It's never taken me this long to make a cake. Every time I remember where I am in the process another contraction sweeps me away. I am also repacking the bag I packed last week because I don't trust anything that I did last week. Anything I felt before this morning must have been wrong. That phrase, take the rug out beneath your feet? Yeah, like that, except its the deserted wilderness and the whole ground is being pulled out from under me as I walk.
Everything is changing.
But I must make this cake.
Where was I?
Gluten free flour. Sugar. Butter. Where's the recipe gone? Woah. Steady now. Breathe. Did you write that one down? Its 20 minutes now in between. Or is it still 25? Did you write that last one down? Is it ten actually? Oh sod it. 150 g of butter. How much is that in Tablespoons? Where's the recipe gone? Do I have enough juice in my bag? Will I be thirsty? Am I thirsty now? Where the hell is my husband? Why isn't he writing down the contractions? I still need to make a group on my Blackberry of people to sms when .... woah. Ok. breathe. breathe. breathe.
Dammit I must finish this cake. The phone, the phone. Who gets a new phone the day before they go into labour? How does this damn thing work anyway? The timer. Time your contractions on the timer. Is that the timer or the stopwatch? What the hell is the difference? Oh shit, I'm getting stressy. Don't get stressy, be in the moment. be in the moment. Make the cake. Make the cake.
In my notebook for the 18th October 2010, it says:
"Beautiful crazy day. Blood/birth/mucus show at 9ish.
Surges mostly 40 minutes apart then 30.
Sex! good sex.
Bit more blood. Is that ok?
Cake. Trying to make a bloody cake. Bernd funny and wonderful and hilarious."
There's a stringy list of times that get closer together, some in Bernd's handwriting some in mine. Then at about 6:30 they are 5 minutes apart and I write that I'm going to sms the midwife. Also: the cake is done. The cake that I started at 11 o'clock that morning. Put the cake under foil. Put the icing in the fridge. I want to be in one place now. I want to be settled. Ok Bernd, take me to Genesis.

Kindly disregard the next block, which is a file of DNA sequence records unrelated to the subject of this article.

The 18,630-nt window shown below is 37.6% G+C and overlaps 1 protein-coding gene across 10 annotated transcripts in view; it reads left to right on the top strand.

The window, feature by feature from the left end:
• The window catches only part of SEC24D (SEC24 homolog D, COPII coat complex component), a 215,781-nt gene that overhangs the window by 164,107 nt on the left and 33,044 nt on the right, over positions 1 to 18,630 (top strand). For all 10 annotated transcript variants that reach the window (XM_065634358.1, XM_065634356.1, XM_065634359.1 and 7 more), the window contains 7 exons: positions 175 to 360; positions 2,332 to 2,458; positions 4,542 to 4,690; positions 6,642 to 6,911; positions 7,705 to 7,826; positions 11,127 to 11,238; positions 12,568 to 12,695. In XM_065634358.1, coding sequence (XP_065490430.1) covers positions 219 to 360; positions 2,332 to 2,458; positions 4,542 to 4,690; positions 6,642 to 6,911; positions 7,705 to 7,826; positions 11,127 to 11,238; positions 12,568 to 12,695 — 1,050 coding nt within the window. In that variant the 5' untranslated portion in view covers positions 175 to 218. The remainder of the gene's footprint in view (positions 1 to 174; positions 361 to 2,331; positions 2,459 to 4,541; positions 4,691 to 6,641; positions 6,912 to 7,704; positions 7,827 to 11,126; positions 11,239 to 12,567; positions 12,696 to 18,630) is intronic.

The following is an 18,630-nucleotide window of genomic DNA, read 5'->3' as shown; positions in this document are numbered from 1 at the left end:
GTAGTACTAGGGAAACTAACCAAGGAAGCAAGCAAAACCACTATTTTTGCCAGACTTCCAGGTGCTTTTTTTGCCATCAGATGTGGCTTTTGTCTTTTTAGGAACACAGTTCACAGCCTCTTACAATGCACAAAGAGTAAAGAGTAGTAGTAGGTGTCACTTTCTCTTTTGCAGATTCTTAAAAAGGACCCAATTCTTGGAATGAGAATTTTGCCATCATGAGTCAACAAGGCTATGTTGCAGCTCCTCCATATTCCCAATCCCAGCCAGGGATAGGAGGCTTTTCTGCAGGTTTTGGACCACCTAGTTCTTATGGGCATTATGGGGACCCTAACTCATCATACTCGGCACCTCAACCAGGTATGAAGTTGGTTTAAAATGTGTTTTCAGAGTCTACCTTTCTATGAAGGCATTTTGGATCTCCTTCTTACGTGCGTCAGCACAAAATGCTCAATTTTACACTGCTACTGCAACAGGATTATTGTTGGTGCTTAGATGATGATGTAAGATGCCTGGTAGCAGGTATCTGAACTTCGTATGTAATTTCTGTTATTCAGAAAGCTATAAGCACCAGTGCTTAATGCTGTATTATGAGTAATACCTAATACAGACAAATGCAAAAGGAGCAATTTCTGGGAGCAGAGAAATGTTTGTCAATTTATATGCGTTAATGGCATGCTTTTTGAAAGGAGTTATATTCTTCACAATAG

This was a bad idea.
Note to first time birthers: do not sit. Sitting is bad. Do not sit in the front. Be on all fours on the back seat. Your baby car seat does not need to be in place yet. I guess I thought I was bringing home a baby at midnight. Or something. I guess I thought it would be a piece of cake. Car is bad. Motion is bad.
For the first time it feels like pain. Deep, knock the breath out soreness. Stop the car you fucker let me get out and walk. Wait for it to pass, this universe expanding sensation of... how to you describe a contraction? The words we have are puny: "a tightening"..."a hardening".
As the uterus moves through a surge your whole consciousness turns inwards like a sock folding itself inside out, folding in on itself. Breathe, focus, visualise. Expand.
Walking into Genesis I pause to lean at the counter before politely explaining that I am in labour and Xoli is on her way. Being the experienced midwife she is, Xoli is of course not on her way, or not immediately anyway. She had said I must only call her when the contractions are a minute or two apart. I am early. Woess. And also, the beastly car ride has slowed things down considerably. For a minute I wonder if its all true. Maybe I'd just imagined it. Maybe I can go home and eat that cake.
Instead I submit to the kindly doula on duty, who shows me where to press on the inside of my calf to help dilate the cervix. Which is of course, what we are trying to do here. But when Xoli comes with her snappy rubber gloves I hear the impossible words, "you are not dilated at all. Maybe, like your sister, you will have a slow dilation and a long labour. It could be that it's genetic. You can stay here if you want, but perhaps you should rather go home and get some sleep. I'll check you again at about 2am."
I didn't want the car. Again. But did it. With many many stop and let me get outs. At home I lay on the futon with my new Blackberry in hand and tried to time contractions. And dozed off. There is a snaky list. It seems they were about three minutes apart, sometimes more, sometimes less. They lasted 30 seconds. Or 45 seconds. or 20 seconds. Never the same.
At 2 am (after another murderous drive) she says the same thing. At 6 am the same. How is it possible that after a full night of at least as many waves as Dungeons* gets on a gnarly Sunday I have NO DILATION AT ALL?
Walking down the 200m road from Genesis to Zoo lake at 6.30 am. Leaning up against the lamp posts for contractions while commuters start their day alongside us. I say to Xoli how many do you want between here and the end of the road? She says, three. Big slow surges that I breathe through. I don't know how long or how far apart. In between I talk to her. How does it work with Notmbi, your partner, do you take shifts or work at the same time? We do both she says. I feel badly calling her because you don't have a relationship with her. But I like her, I say. It would be fine if you called her. I know Xoli is tired. She didn't sleep after 2. Didn't go home again. I am concerned about her.
Call Ntombi, I say. Apparently I will be doing this all day.
All day. In retrospect, that night was a piece of cake.
*Dungeons is a surf spot in Cape Town